Meet Catherine Marché
Earth ring 18ct yellow gold
Bespoke Emerald solitaire engagement ring
18ct gold hoops
7 days eternity diamonds ring
Wide silver band with engraved gold plaque
18ct yellow gold engagement trilogy ring with diamond and emerald
white and rose gold Moissanite engagement ring with ethical Sri Lanka sapphires
Stacking Diamond rings set in brushed gold
18ct gold men's band with blue sapphier and rubt
Large Molten ring with a flush set diamomd
Molten rings in solid gold
Examples of bespoke commissioned work
Charles-Édouard Jeanneret-Gris, who was better known as Le Corbusier (French: [lə kɔʁbyzje]; October 6, 1887 – August 27, 1965), was a Swiss-French architect, designer, painter, urban planner, writer, and one of the pioneers of what is now called modern architecture. He was born in Switzerland and became a French citizen in 1930. His career spanned five decades, with his buildings constructed throughout Europe, India, and America.
Dedicated to providing better living conditions for the residents of crowded cities, Le Corbusier was influential in urban planning, and was a founding member of the Congrès international d'architecture moderne (CIAM). Corbusier prepared the master plan for the planned city of Chandigarh in India, and contributed specific designs for several buildings there.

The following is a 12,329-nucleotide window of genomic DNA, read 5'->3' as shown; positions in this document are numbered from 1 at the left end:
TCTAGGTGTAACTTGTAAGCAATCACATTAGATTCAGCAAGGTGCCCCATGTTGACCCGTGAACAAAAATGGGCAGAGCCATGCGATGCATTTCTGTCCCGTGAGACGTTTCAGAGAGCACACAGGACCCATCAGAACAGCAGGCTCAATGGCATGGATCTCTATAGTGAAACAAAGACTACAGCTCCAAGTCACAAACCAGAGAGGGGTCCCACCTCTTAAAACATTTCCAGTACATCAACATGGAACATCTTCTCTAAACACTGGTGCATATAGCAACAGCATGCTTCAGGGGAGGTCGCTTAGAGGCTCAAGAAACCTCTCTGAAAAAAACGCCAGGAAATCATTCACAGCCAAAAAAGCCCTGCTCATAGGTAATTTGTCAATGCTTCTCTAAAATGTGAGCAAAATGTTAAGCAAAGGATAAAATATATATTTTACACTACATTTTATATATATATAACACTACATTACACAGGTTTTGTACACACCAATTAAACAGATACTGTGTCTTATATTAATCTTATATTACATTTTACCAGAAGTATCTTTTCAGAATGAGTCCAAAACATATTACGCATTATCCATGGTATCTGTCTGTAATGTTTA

Early life & education
He was born as Charles-Édouard Jeanneret-Gris in La Chaux-de-Fonds, a small city in Neuchâtel canton in north-western Switzerland, in the Jura mountains, just 5 kilometres (3.1 mi) across the border from France. He attended a kindergarten that used Fröbelian methods.
architect Peter Behrens, where he may have met Ludwig Mies van der Rohe and Walter Gropius. He became fluent in German. More than anything during this period, it was his visit to the Charterhouse of the Valley of Ema that influenced his architectural philosophy profoundly for the rest of his life. He believed that all people should have the opportunity to live as beautifully and peacefully as the monks he witnessed in the sanctuaries at the charterhouse.
Later in 1911, he journeyed to the Balkans and visited Serbia, Bulgaria, Turkey, and Greece, filling nearly 80 sketchbooks with renderings of what he saw—including many sketches of the Parthenon, whose forms he would later praise in his work Vers une architecture (1923) ("Towards an Architecture", but usually translated into English as "Towards a New Architecture"). A fresh translation of "Toward an Architecture" was published in 2007 by the Getty Research Institute, with an introduction by French architect and architectural historian Jean-Louis Cohen, who spoke about the translation.